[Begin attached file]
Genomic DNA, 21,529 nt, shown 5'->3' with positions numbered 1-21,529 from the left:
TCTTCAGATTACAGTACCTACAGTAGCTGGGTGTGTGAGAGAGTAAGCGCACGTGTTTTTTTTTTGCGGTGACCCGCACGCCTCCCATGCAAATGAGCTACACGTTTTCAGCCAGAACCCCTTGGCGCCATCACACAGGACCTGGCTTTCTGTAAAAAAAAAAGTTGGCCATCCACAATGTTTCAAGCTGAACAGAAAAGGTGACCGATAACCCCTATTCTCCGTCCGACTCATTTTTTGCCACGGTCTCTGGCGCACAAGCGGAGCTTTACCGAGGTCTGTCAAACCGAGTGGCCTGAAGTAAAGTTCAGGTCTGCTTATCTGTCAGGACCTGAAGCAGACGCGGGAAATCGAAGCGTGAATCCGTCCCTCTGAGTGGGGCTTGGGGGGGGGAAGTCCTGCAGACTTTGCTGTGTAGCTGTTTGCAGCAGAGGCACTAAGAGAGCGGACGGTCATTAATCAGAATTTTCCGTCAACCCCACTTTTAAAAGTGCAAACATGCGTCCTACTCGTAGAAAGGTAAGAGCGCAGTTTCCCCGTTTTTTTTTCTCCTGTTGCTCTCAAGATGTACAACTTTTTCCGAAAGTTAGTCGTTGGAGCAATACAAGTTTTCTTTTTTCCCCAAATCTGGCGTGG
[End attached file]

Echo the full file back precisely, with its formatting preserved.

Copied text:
Genomic DNA, 21,529 nt, shown 5'->3' with positions numbered 1-21,529 from the left:
TCTTCAGATTACAGTACCTACAGTAGCTGGGTGTGTGAGAGAGTAAGCGCACGTGTTTTTTTTTTGCGGTGACCCGCACGCCTCCCATGCAAATGAGCTACACGTTTTCAGCCAGAACCCCTTGGCGCCATCACACAGGACCTGGCTTTCTGTAAAAAAAAAAGTTGGCCATCCACAATGTTTCAAGCTGAACAGAAAAGGTGACCGATAACCCCTATTCTCCGTCCGACTCATTTTTTGCCACGGTCTCTGGCGCACAAGCGGAGCTTTACCGAGGTCTGTCAAACCGAGTGGCCTGAAGTAAAGTTCAGGTCTGCTTATCTGTCAGGACCTGAAGCAGACGCGGGAAATCGAAGCGTGAATCCGTCCCTCTGAGTGGGGCTTGGGGGGGGGAAGTCCTGCAGACTTTGCTGTGTAGCTGTTTGCAGCAGAGGCACTAAGAGAGCGGACGGTCATTAATCAGAATTTTCCGTCAACCCCACTTTTAAAAGTGCAAACATGCGTCCTACTCGTAGAAAGGTAAGAGCGCAGTTTCCCCGTTTTTTTTTCTCCTGTTGCTCTCAAGATGTACAACTTTTTCCGAAAGTTAGTCGTTGGAGCAATACAAGTTTTCTTTTTTCCCCAAATCTGGCGTGG